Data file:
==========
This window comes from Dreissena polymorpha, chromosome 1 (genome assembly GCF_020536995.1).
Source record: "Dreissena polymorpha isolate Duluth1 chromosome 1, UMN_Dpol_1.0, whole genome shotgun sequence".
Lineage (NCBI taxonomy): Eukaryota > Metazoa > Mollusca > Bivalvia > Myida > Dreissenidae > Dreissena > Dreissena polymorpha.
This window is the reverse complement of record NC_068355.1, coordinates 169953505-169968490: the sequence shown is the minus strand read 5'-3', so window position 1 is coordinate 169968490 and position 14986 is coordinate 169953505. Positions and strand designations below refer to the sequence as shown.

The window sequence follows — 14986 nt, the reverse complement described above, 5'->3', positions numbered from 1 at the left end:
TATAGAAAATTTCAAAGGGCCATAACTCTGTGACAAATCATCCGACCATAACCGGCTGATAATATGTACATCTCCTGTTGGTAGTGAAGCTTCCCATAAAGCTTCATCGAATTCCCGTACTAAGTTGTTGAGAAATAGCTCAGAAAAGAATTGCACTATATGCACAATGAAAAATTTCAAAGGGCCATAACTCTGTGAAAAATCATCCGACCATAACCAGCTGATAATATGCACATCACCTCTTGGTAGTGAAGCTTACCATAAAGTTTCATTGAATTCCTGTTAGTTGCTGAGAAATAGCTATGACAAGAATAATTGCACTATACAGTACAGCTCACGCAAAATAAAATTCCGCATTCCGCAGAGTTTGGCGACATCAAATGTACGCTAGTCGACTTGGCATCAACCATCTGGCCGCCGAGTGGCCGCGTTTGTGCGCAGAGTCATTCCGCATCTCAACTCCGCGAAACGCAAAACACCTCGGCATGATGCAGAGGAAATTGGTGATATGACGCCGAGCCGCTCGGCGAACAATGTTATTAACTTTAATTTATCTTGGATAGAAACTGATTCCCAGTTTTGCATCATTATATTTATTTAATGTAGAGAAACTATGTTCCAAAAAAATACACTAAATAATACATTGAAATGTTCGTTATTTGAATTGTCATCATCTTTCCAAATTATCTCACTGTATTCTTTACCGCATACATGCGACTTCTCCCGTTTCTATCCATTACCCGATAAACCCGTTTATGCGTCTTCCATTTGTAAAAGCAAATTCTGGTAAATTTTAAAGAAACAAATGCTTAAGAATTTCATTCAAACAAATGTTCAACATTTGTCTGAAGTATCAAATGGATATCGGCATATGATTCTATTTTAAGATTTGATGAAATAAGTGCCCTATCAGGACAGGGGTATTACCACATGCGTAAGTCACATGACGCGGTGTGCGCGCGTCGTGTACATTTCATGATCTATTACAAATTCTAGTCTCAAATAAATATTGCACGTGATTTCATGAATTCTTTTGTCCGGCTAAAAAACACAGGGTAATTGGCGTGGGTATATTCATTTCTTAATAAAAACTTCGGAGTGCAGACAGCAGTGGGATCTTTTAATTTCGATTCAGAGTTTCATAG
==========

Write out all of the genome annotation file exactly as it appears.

This window comes from Dreissena polymorpha, chromosome 1 (genome assembly GCF_020536995.1).
Source record: "Dreissena polymorpha isolate Duluth1 chromosome 1, UMN_Dpol_1.0, whole genome shotgun sequence".
Lineage (NCBI taxonomy): Eukaryota > Metazoa > Mollusca > Bivalvia > Myida > Dreissenidae > Dreissena > Dreissena polymorpha.
This window is the reverse complement of record NC_068355.1, coordinates 169953505-169968490: the sequence shown is the minus strand read 5'-3', so window position 1 is coordinate 169968490 and position 14986 is coordinate 169953505. Positions and strand designations below refer to the sequence as shown.

The window sequence follows — 14986 nt, the reverse complement described above, 5'->3', positions numbered from 1 at the left end:
TATAGAAAATTTCAAAGGGCCATAACTCTGTGACAAATCATCCGACCATAACCGGCTGATAATATGTACATCTCCTGTTGGTAGTGAAGCTTCCCATAAAGCTTCATCGAATTCCCGTACTAAGTTGTTGAGAAATAGCTCAGAAAAGAATTGCACTATATGCACAATGAAAAATTTCAAAGGGCCATAACTCTGTGAAAAATCATCCGACCATAACCAGCTGATAATATGCACATCACCTCTTGGTAGTGAAGCTTACCATAAAGTTTCATTGAATTCCTGTTAGTTGCTGAGAAATAGCTATGACAAGAATAATTGCACTATACAGTACAGCTCACGCAAAATAAAATTCCGCATTCCGCAGAGTTTGGCGACATCAAATGTACGCTAGTCGACTTGGCATCAACCATCTGGCCGCCGAGTGGCCGCGTTTGTGCGCAGAGTCATTCCGCATCTCAACTCCGCGAAACGCAAAACACCTCGGCATGATGCAGAGGAAATTGGTGATATGACGCCGAGCCGCTCGGCGAACAATGTTATTAACTTTAATTTATCTTGGATAGAAACTGATTCCCAGTTTTGCATCATTATATTTATTTAATGTAGAGAAACTATGTTCCAAAAAAATACACTAAATAATACATTGAAATGTTCGTTATTTGAATTGTCATCATCTTTCCAAATTATCTCACTGTATTCTTTACCGCATACATGCGACTTCTCCCGTTTCTATCCATTACCCGATAAACCCGTTTATGCGTCTTCCATTTGTAAAAGCAAATTCTGGTAAATTTTAAAGAAACAAATGCTTAAGAATTTCATTCAAACAAATGTTCAACATTTGTCTGAAGTATCAAATGGATATCGGCATATGATTCTATTTTAAGATTTGATGAAATAAGTGCCCTATCAGGACAGGGGTATTACCACATGCGTAAGTCACATGACGCGGTGTGCGCGCGTCGTGTACATTTCATGATCTATTACAAATTCTAGTCTCAAATAAATATTGCACGTGATTTCATGAATTCTTTTGTCCGGCTAAAAAACACAGGGTAATTGGCGTGGGTATATTCATTTCTTAATAAAAACTTCGGAGTGCAGACAGCAGTGGGATCTTTTAATTTCGATTCAGAGTTTCATAG